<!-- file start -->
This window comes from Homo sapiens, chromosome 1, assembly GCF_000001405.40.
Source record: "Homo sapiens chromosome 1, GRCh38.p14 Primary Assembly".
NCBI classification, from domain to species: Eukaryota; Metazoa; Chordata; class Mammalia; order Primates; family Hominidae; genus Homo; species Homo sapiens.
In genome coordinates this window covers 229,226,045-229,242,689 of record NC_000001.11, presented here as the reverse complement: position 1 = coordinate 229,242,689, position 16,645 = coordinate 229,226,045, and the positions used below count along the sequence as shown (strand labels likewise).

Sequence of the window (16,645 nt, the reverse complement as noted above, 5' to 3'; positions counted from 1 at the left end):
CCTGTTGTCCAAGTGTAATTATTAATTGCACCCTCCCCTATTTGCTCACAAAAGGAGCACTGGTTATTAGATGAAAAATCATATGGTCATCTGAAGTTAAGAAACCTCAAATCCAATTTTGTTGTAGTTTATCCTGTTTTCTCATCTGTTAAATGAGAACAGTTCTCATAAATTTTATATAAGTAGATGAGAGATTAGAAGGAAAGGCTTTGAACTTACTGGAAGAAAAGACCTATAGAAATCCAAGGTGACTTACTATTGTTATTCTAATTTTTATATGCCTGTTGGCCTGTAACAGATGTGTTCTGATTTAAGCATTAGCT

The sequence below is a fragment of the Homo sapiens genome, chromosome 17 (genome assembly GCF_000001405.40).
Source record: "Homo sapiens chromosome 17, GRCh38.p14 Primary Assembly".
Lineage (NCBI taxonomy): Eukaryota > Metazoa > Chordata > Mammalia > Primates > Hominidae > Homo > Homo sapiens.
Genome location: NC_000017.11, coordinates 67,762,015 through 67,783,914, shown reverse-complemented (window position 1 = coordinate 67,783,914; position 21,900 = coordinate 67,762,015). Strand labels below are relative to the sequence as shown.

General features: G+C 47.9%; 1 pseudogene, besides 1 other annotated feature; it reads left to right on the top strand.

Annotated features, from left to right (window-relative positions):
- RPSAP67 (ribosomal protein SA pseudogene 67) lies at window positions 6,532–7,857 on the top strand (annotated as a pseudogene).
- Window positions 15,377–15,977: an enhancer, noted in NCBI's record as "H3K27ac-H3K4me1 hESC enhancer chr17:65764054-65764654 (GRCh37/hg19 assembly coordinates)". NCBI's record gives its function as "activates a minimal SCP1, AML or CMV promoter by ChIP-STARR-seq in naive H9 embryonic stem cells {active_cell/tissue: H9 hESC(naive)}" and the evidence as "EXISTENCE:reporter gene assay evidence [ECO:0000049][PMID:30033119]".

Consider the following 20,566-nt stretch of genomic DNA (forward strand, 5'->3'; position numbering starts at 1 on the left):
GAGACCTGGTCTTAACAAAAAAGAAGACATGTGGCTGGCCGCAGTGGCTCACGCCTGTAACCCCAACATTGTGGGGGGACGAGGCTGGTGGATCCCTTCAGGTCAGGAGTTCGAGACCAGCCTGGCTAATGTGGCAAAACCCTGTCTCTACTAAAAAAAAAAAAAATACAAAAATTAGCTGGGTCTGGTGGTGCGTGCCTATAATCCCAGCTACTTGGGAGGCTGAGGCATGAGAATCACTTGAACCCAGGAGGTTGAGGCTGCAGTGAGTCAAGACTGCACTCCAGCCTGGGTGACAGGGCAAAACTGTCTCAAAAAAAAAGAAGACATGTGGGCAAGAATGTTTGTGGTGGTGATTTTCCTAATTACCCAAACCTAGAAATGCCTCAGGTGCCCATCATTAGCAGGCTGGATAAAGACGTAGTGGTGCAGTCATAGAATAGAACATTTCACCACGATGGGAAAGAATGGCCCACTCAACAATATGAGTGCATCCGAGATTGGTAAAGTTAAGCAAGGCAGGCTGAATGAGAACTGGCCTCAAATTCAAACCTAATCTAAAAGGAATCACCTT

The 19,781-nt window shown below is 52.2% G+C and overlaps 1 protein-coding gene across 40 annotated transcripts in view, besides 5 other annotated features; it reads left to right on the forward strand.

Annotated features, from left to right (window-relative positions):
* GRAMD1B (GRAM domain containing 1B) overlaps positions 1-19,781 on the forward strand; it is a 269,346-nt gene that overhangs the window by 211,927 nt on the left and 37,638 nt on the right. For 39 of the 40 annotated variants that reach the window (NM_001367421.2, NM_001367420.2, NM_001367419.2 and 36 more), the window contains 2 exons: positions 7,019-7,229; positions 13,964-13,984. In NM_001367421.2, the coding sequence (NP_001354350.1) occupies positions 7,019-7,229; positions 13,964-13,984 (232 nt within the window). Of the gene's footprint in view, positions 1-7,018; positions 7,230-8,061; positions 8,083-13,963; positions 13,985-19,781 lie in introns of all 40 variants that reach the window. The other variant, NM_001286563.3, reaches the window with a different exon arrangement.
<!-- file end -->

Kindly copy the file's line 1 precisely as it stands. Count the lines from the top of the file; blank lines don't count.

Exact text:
This window comes from Homo sapiens, chromosome 1, assembly GCF_000001405.40.